Fieldworks were conducted between April 2013 and April 2014. Key informants were recruited using snowball sampling method [2325]. Initially, a courtesy call was made to the village headman. The purpose of the research was briefed to him and he then assigned his people to participate in the interviews. During the discussion with the first informant (R1), she then referred to other informants. Criteria of selection were also based on (i) the recognition that they are local practitioners by the Jakun community, (ii) their ability to identify plants and explain the uses, and (iii) the recommendation by park officers for their involvement in traditional herbal medicine. Eight key informants of Jakun community were selected from Kampung Peta as shown in Table 1. Each informant has vast experience in the areas of traditional practices, herbal formulations, field identification, and collection of medicinal plants. One of the informants (R8) was selected for her experience in preparing herbal remedies to treat her son who claimed to have active TB and now recovered from it.

Table 1: Characteristics of the selected key informants in Kampung Peta.

In-depth, semistructured interviews were carried out as guided [26, 27]. The interviews were comprised of three parts: (i) demographic profile of the informants such as name, gender, age, marital status, religious belief, how they gained the knowledge, duration of practice, education level, and occupation; (ii) information about medicinal plants consumed by the Jakun related to signs and symptoms of TB (cough, cough with blood, cough with sputum, fever, night fever, loss of weight or appetite, asthma, rheumatism, and fatigue), including the local names, parts used, method of preparation, dosage, and administration; and (iii) significant aspects of Jakun’s ethnomedical knowledge such as beliefs or taboos related to the plants. Each interview session lasted an average of two hours, ranging from 30 minutes to three hours.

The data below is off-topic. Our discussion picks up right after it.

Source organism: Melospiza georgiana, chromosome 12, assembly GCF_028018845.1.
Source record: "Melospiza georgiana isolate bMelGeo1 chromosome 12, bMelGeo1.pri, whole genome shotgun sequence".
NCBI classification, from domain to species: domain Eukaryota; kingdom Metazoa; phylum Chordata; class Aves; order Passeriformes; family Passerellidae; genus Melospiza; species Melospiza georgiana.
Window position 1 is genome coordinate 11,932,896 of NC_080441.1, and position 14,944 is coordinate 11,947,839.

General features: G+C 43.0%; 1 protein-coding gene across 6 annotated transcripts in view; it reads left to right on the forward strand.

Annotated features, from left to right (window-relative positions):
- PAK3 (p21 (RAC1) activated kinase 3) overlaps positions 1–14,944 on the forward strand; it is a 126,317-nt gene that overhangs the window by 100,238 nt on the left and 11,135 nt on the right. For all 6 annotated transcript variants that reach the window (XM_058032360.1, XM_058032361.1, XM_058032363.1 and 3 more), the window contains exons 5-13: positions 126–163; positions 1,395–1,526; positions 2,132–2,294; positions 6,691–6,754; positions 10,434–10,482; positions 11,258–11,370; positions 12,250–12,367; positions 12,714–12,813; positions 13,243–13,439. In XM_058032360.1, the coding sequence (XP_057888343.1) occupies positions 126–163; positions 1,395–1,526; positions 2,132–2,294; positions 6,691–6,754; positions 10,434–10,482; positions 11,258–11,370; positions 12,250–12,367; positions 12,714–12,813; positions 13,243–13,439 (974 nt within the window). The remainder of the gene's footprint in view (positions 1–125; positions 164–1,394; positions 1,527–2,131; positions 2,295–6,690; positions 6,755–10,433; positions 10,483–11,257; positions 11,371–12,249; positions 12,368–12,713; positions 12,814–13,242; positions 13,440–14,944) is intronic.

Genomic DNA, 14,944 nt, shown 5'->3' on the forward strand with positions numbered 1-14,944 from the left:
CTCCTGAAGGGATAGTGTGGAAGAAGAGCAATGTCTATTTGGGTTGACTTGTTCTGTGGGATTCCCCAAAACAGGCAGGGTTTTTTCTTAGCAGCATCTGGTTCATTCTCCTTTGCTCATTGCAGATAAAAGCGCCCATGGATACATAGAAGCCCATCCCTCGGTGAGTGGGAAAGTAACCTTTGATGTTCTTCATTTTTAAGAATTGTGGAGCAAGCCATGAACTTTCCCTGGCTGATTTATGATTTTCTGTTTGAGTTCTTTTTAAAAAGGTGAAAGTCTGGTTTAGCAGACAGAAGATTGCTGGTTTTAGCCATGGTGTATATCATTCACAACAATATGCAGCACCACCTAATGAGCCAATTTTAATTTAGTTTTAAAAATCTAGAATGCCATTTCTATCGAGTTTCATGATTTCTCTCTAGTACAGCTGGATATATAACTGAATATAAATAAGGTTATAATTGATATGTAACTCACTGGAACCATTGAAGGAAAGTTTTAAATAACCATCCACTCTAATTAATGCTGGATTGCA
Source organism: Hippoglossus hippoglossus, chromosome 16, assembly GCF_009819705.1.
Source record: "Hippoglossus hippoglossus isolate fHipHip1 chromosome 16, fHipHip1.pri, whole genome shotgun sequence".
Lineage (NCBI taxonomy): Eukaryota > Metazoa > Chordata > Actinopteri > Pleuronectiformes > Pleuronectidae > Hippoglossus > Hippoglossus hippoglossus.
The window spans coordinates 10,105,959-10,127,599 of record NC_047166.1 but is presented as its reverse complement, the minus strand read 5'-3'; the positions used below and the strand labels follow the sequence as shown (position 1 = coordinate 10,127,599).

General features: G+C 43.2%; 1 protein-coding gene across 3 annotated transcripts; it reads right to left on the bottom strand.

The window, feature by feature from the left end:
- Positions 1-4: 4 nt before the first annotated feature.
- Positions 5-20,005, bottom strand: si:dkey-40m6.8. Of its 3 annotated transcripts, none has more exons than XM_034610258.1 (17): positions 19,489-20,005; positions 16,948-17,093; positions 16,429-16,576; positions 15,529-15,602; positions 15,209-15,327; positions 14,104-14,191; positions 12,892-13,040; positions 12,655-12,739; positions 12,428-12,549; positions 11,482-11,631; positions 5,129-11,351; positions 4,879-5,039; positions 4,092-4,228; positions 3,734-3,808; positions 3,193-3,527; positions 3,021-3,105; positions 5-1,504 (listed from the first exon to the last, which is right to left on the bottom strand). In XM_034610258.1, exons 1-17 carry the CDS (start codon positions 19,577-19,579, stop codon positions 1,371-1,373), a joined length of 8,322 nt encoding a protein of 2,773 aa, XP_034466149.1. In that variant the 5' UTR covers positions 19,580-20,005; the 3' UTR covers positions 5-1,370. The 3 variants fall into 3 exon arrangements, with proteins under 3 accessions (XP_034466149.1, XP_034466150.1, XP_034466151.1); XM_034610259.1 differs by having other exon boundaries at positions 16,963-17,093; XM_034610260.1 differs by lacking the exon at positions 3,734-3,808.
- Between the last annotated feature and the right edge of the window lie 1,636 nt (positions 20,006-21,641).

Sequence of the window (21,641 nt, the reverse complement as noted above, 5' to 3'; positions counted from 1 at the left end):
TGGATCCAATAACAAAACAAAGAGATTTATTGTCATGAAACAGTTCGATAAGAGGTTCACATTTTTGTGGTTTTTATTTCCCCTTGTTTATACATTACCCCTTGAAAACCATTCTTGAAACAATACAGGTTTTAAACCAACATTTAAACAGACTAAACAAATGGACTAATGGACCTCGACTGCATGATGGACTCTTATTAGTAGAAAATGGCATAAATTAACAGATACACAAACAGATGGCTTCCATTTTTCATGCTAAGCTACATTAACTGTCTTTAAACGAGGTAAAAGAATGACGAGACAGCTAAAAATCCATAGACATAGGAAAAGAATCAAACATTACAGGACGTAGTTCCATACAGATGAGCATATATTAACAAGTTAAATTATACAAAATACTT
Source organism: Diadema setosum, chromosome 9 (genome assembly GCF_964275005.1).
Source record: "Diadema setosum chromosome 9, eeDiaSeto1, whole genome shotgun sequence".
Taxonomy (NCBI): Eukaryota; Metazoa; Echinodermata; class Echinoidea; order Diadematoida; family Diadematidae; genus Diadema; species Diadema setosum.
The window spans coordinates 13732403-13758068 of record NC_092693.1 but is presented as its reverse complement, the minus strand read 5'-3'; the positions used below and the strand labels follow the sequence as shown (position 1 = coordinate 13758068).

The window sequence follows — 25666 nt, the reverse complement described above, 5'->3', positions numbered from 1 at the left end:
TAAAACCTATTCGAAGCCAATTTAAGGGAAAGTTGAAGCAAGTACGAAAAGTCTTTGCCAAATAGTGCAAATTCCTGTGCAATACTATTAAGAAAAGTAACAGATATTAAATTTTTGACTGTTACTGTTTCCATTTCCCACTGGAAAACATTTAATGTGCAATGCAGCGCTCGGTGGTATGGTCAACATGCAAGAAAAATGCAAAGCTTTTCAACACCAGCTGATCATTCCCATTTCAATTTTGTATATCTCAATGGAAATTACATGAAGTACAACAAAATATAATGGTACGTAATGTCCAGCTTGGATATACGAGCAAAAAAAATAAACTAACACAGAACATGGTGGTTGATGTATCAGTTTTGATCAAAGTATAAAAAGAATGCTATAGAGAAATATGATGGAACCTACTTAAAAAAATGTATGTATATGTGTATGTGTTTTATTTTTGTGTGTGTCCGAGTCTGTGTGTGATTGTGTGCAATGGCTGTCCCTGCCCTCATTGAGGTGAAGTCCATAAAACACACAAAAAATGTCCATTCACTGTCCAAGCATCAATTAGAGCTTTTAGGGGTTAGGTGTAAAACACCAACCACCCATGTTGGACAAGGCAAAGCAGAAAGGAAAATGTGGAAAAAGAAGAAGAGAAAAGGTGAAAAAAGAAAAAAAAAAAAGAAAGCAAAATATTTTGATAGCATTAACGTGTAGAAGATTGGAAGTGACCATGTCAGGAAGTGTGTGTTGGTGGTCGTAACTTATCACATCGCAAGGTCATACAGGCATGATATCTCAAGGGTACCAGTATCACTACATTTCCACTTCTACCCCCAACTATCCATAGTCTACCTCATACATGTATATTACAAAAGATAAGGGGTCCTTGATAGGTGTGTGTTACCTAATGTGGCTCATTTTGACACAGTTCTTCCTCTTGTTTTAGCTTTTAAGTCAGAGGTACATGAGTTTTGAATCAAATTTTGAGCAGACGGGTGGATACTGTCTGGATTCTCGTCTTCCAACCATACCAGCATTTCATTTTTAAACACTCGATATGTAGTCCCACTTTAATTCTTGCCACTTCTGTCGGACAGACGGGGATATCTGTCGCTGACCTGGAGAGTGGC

Participatory observations were also done during casual or social meetings for any occurrences of what related to ethnomedical knowledge of plants among the Jakun community. This also created a unique opportunity for the main researcher to get closer, to build up rapport and trust, and to minimize the cultural gap between the main researcher and the informants.

A 2-day training course on “Documentation of Ethnobotanical Knowledge of Indigenous People” was organized by Universiti Tun Hussein Onn Malaysia (UTHM) to form a focus group. The objectives for this course were to provide training on ethnobotanical documentation and to establish an open-ended discussion among researchers, state agencies, and four representatives from the Jakun community. The discussion session was directed to encourage the representatives to share and discuss their knowledge in greater depth. Questions like “How do you feel about your mom using herbs? Do you think it is ancient or out-dated?” were asked. In this way, the representatives were able to provide in-depth answers as individuals.